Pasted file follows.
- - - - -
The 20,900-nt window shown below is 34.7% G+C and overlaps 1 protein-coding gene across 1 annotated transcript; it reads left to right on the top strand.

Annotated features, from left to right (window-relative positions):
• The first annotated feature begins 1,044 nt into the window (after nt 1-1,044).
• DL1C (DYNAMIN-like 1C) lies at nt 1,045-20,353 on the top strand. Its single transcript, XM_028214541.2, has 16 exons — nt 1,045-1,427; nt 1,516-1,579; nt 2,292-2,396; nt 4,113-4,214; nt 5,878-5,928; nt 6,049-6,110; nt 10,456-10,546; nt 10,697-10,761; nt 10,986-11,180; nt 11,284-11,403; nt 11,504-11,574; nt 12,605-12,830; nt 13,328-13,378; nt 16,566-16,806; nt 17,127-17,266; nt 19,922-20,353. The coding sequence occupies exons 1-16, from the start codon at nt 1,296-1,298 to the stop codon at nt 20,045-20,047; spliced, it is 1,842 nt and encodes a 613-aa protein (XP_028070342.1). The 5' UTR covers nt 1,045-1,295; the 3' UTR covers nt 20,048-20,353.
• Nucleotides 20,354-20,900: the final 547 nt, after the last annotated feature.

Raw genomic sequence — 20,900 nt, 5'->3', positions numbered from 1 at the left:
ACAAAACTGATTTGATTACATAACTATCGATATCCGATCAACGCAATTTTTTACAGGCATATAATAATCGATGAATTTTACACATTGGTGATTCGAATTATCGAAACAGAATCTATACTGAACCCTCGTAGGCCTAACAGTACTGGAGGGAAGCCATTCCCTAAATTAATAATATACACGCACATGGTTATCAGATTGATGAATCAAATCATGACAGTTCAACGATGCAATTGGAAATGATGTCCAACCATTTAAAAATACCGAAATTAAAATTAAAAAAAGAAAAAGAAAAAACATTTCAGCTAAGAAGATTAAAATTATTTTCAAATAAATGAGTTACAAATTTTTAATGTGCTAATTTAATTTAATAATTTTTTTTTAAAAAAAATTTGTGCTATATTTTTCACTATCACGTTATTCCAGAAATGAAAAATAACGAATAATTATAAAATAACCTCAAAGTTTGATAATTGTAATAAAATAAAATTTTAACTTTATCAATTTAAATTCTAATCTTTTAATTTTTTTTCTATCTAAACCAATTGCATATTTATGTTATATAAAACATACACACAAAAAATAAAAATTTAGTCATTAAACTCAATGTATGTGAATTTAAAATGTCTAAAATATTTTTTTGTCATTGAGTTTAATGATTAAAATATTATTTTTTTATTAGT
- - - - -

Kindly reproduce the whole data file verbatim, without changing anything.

The 20,900-nt window shown below is 34.7% G+C and overlaps 1 protein-coding gene across 1 annotated transcript; it reads left to right on the top strand.

Annotated features, from left to right (window-relative positions):
• The first annotated feature begins 1,044 nt into the window (after nt 1-1,044).
• DL1C (DYNAMIN-like 1C) lies at nt 1,045-20,353 on the top strand. Its single transcript, XM_028214541.2, has 16 exons — nt 1,045-1,427; nt 1,516-1,579; nt 2,292-2,396; nt 4,113-4,214; nt 5,878-5,928; nt 6,049-6,110; nt 10,456-10,546; nt 10,697-10,761; nt 10,986-11,180; nt 11,284-11,403; nt 11,504-11,574; nt 12,605-12,830; nt 13,328-13,378; nt 16,566-16,806; nt 17,127-17,266; nt 19,922-20,353. The coding sequence occupies exons 1-16, from the start codon at nt 1,296-1,298 to the stop codon at nt 20,045-20,047; spliced, it is 1,842 nt and encodes a 613-aa protein (XP_028070342.1). The 5' UTR covers nt 1,045-1,295; the 3' UTR covers nt 20,048-20,353.
• Nucleotides 20,354-20,900: the final 547 nt, after the last annotated feature.

Raw genomic sequence — 20,900 nt, 5'->3', positions numbered from 1 at the left:
ACAAAACTGATTTGATTACATAACTATCGATATCCGATCAACGCAATTTTTTACAGGCATATAATAATCGATGAATTTTACACATTGGTGATTCGAATTATCGAAACAGAATCTATACTGAACCCTCGTAGGCCTAACAGTACTGGAGGGAAGCCATTCCCTAAATTAATAATATACACGCACATGGTTATCAGATTGATGAATCAAATCATGACAGTTCAACGATGCAATTGGAAATGATGTCCAACCATTTAAAAATACCGAAATTAAAATTAAAAAAAGAAAAAGAAAAAACATTTCAGCTAAGAAGATTAAAATTATTTTCAAATAAATGAGTTACAAATTTTTAATGTGCTAATTTAATTTAATAATTTTTTTTTAAAAAAAATTTGTGCTATATTTTTCACTATCACGTTATTCCAGAAATGAAAAATAACGAATAATTATAAAATAACCTCAAAGTTTGATAATTGTAATAAAATAAAATTTTAACTTTATCAATTTAAATTCTAATCTTTTAATTTTTTTTCTATCTAAACCAATTGCATATTTATGTTATATAAAACATACACACAAAAAATAAAAATTTAGTCATTAAACTCAATGTATGTGAATTTAAAATGTCTAAAATATTTTTTTGTCATTGAGTTTAATGATTAAAATATTATTTTTTTATTAGT